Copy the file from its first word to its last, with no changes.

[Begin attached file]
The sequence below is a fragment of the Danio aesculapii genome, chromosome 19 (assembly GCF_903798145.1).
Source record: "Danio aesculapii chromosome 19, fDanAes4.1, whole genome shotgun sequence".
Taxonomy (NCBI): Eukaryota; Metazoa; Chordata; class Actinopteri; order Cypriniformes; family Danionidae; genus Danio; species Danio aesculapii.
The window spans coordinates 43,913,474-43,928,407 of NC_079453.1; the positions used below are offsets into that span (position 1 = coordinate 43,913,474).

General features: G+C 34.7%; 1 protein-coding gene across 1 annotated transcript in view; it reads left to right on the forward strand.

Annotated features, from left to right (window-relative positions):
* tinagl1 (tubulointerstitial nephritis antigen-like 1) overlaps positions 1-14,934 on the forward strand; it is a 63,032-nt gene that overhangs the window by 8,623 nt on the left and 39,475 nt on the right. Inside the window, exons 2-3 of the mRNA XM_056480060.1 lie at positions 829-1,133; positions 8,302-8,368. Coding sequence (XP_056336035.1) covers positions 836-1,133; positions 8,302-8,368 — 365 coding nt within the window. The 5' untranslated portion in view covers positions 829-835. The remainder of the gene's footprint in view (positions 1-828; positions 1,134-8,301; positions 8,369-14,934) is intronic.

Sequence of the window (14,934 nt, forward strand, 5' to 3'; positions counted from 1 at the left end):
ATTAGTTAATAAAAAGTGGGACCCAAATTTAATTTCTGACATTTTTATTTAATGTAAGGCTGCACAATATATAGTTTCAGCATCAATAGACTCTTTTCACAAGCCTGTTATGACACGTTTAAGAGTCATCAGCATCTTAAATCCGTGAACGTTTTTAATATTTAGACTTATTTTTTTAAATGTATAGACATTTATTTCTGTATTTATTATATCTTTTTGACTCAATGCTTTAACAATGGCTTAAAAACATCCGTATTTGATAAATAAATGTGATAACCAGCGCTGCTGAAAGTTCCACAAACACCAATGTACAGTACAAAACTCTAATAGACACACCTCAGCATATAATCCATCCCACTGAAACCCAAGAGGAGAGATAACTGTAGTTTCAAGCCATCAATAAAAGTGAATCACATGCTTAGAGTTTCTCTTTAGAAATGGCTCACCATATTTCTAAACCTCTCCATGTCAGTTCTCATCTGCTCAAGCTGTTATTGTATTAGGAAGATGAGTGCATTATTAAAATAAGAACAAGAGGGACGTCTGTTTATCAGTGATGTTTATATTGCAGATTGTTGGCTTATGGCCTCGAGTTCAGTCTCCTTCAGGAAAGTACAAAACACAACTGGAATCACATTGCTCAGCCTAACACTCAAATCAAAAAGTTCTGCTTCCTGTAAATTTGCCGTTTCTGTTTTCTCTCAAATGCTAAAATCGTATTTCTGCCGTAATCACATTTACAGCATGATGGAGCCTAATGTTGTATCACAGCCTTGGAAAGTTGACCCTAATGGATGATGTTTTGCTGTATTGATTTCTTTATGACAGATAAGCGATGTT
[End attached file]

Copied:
The sequence below is a fragment of the Danio aesculapii genome, chromosome 19 (assembly GCF_903798145.1).
Source record: "Danio aesculapii chromosome 19, fDanAes4.1, whole genome shotgun sequence".
Taxonomy (NCBI): Eukaryota; Metazoa; Chordata; class Actinopteri; order Cypriniformes; family Danionidae; genus Danio; species Danio aesculapii.
The window spans coordinates 43,913,474-43,928,407 of NC_079453.1; the positions used below are offsets into that span (position 1 = coordinate 43,913,474).

General features: G+C 34.7%; 1 protein-coding gene across 1 annotated transcript in view; it reads left to right on the forward strand.

Annotated features, from left to right (window-relative positions):
* tinagl1 (tubulointerstitial nephritis antigen-like 1) overlaps positions 1-14,934 on the forward strand; it is a 63,032-nt gene that overhangs the window by 8,623 nt on the left and 39,475 nt on the right. Inside the window, exons 2-3 of the mRNA XM_056480060.1 lie at positions 829-1,133; positions 8,302-8,368. Coding sequence (XP_056336035.1) covers positions 836-1,133; positions 8,302-8,368 — 365 coding nt within the window. The 5' untranslated portion in view covers positions 829-835. The remainder of the gene's footprint in view (positions 1-828; positions 1,134-8,301; positions 8,369-14,934) is intronic.

Sequence of the window (14,934 nt, forward strand, 5' to 3'; positions counted from 1 at the left end):
ATTAGTTAATAAAAAGTGGGACCCAAATTTAATTTCTGACATTTTTATTTAATGTAAGGCTGCACAATATATAGTTTCAGCATCAATAGACTCTTTTCACAAGCCTGTTATGACACGTTTAAGAGTCATCAGCATCTTAAATCCGTGAACGTTTTTAATATTTAGACTTATTTTTTTAAATGTATAGACATTTATTTCTGTATTTATTATATCTTTTTGACTCAATGCTTTAACAATGGCTTAAAAACATCCGTATTTGATAAATAAATGTGATAACCAGCGCTGCTGAAAGTTCCACAAACACCAATGTACAGTACAAAACTCTAATAGACACACCTCAGCATATAATCCATCCCACTGAAACCCAAGAGGAGAGATAACTGTAGTTTCAAGCCATCAATAAAAGTGAATCACATGCTTAGAGTTTCTCTTTAGAAATGGCTCACCATATTTCTAAACCTCTCCATGTCAGTTCTCATCTGCTCAAGCTGTTATTGTATTAGGAAGATGAGTGCATTATTAAAATAAGAACAAGAGGGACGTCTGTTTATCAGTGATGTTTATATTGCAGATTGTTGGCTTATGGCCTCGAGTTCAGTCTCCTTCAGGAAAGTACAAAACACAACTGGAATCACATTGCTCAGCCTAACACTCAAATCAAAAAGTTCTGCTTCCTGTAAATTTGCCGTTTCTGTTTTCTCTCAAATGCTAAAATCGTATTTCTGCCGTAATCACATTTACAGCATGATGGAGCCTAATGTTGTATCACAGCCTTGGAAAGTTGACCCTAATGGATGATGTTTTGCTGTATTGATTTCTTTATGACAGATAAGCGATGTT